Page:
Kenesaw Mountain Landis, first baseball commissioner, faces impeachment

Major League Baseball’s first commissioner, Kenesaw Mountain Landis, started with a mountain of work.

When team owners hired him to run the sport in 1920, Landis was a federal judge in Chicago. He decided to accept the new position without leaving the bench, which resulted in a impeachment effort in Congress and a censure from the American Bar Association.

“What prevents [baseball owners] to go to the Supreme Court now and hire all the members of the judiciary? fumed Representative Benjamin Welty (D-Ohio) at a House Judiciary Committee hearing in 1921. “I think it affects the very soul of this government.”

Among other allegations, Welty’s impeachment resolution accused Landis of neglecting his official duties for outside gainful employment. Welty continued with the impeachment effort even though Attorney General A. Mitchell Palmer had concluded, in an opinion requested by Welty, that Landis was within the law in holding both positions.

Landis continued double duty for about 14 months before resigning as a judge under political pressure in 1922. The saga led directly to the first-ever code of judicial conduct, which continues to govern the professional behavior of judges to this day. .

A century later, some members of Congress are again seeking to strengthen judicial ethics – this time urging Chief Justice John G. Roberts Jr. to commit to adopting a “binding code of conduct” for the Supreme Court. The campaign stems from Washington Post reporting on efforts by conservative activist Virginia “Ginni” Thomas, wife of Supreme Court Justice Clarence Thomas, to pressure White House Chief of Staff Mark Meadows to attempt to cancel the 2020 elections.

With a mop of white hair, Landis was just 5 feet 6 inches tall and weighed 130 pounds. But “he was a towering figure in the federal bench,” Shirley Povich wrote in a 1940 Washington Post profile, “the nation’s most spectacular legal light, his integrity unchallenged, his searing Americanism unchallenged.”

Appointed by President Theodore Roosevelt in 1905, Landis was a Republican trustbuster in the mold of Roosevelt. In 1907, the judge fined John D. Rockefeller’s Standard Oil Co. $29.2 million for accepting illegal discounts from the Chicago & Alton Railroad – the largest fine in history at the era. The decision was overturned on appeal.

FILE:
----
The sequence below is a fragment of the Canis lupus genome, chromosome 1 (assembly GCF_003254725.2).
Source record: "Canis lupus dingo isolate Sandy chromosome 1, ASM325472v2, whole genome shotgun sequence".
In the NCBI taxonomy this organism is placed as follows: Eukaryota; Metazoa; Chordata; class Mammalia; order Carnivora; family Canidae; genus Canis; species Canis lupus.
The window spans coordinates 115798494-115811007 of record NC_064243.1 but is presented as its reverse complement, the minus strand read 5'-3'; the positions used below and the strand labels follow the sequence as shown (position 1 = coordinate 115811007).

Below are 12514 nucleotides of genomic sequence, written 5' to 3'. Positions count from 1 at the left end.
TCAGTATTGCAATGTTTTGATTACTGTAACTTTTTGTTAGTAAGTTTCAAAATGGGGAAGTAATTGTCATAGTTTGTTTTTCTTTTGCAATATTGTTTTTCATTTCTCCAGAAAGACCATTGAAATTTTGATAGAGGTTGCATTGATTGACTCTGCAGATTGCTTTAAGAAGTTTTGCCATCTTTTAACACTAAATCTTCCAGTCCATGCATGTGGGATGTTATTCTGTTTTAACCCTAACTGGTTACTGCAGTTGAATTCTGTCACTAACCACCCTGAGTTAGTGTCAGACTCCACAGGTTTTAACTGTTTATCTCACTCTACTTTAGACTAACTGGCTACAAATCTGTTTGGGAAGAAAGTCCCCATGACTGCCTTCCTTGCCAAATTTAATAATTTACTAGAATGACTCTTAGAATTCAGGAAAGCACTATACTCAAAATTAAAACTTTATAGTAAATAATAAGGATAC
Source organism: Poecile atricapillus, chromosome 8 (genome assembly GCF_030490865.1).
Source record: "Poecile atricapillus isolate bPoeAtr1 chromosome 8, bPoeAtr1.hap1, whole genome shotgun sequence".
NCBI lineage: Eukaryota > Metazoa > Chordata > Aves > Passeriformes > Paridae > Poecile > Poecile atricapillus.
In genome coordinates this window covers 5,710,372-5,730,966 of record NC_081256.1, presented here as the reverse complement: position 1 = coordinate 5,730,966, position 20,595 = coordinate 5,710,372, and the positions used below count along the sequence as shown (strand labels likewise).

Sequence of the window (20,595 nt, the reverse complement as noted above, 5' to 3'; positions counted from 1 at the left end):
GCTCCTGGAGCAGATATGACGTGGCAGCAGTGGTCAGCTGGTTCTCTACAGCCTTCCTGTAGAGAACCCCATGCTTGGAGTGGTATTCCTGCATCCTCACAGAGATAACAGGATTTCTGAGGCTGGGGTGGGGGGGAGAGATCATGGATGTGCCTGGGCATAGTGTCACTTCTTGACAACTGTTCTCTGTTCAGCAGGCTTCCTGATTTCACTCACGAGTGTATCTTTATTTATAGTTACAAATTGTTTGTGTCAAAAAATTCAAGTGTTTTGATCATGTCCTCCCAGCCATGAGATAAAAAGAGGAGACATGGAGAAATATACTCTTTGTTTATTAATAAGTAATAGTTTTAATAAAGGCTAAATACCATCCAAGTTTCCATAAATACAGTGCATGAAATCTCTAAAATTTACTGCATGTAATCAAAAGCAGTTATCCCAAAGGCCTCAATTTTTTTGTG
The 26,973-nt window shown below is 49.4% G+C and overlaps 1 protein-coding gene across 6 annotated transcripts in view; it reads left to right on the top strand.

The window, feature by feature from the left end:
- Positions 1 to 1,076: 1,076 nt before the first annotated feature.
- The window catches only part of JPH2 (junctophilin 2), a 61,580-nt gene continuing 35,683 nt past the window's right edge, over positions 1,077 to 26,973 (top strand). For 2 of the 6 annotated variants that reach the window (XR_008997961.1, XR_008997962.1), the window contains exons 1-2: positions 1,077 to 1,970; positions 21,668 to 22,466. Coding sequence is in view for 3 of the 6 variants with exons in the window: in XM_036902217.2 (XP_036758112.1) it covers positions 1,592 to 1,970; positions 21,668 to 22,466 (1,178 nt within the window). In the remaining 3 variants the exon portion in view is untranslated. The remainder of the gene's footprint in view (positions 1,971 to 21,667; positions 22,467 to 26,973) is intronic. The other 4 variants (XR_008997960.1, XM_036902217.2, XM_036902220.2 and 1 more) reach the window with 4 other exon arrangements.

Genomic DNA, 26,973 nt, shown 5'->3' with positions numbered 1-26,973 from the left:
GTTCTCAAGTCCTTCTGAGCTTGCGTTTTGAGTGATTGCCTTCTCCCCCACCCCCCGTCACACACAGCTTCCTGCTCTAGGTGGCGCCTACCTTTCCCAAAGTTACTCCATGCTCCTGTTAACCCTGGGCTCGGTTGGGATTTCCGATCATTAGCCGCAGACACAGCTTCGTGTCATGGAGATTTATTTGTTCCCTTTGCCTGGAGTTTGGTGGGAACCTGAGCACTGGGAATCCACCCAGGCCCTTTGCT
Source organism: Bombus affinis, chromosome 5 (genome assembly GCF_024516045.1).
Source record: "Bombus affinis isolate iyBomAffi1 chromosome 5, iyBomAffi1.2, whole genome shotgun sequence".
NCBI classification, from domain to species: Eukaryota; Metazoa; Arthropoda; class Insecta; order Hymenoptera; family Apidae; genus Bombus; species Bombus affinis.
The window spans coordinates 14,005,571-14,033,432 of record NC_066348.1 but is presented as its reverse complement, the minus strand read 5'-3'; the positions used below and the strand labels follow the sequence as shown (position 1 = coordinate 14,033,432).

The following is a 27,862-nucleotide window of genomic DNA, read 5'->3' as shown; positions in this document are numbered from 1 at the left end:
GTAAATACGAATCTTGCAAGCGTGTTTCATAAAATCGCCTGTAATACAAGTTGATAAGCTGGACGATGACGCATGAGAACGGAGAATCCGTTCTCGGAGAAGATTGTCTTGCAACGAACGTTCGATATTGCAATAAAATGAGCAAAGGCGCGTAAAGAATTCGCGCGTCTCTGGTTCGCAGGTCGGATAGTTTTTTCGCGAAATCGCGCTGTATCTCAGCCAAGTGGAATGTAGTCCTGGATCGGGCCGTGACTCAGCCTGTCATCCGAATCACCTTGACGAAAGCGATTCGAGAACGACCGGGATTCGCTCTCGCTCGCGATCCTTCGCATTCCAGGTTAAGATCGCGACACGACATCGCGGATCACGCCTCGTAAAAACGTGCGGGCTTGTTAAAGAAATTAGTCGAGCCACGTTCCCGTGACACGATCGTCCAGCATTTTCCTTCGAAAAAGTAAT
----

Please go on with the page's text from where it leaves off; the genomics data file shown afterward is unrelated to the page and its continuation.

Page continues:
But when the Federal League, a short-lived baseball league that sought to challenge MLB, sued the majors for monopolizing baseball in 1914 and the case ended up before Landis — six years before he became commissioner – the judge seemed reluctant to extend his antitrust zeal to baseball. He said from the bench that “any blow to … baseball would be considered by this court to be a blow to a national institution.” The case was settled before Landis could make a decision.

In November 1920, a group of baseball owners entered Landis’ Chicago courtroom during a corruption trial, intent on offering him the best job in the sport. The judge stared at them and brought down his gavel. “There will be less noise in this courtroom!” he barked.

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When the judge learned of the purpose of their visit, he had the owners escorted to his office, where he made them wait 45 minutes.

Landis’ impertinence did not cost him the gig. The baseball owners offered him $50,000 a year, or about $735,000 in today’s dollars. At Landis’ request, they reduced that salary from the $7,500 he earned as a judge.

The big leagues turned to Landis because they were desperate for an iron-fisted leader to clean up the sport after the 1919 “Black Sox” scandal, in which White Sox players were accused of starting the World Series in exchange for bribes. Landis ended up banning eight players for life, including Shoeless Joe Jackson, even though they had just been acquitted in a trial in Chicago.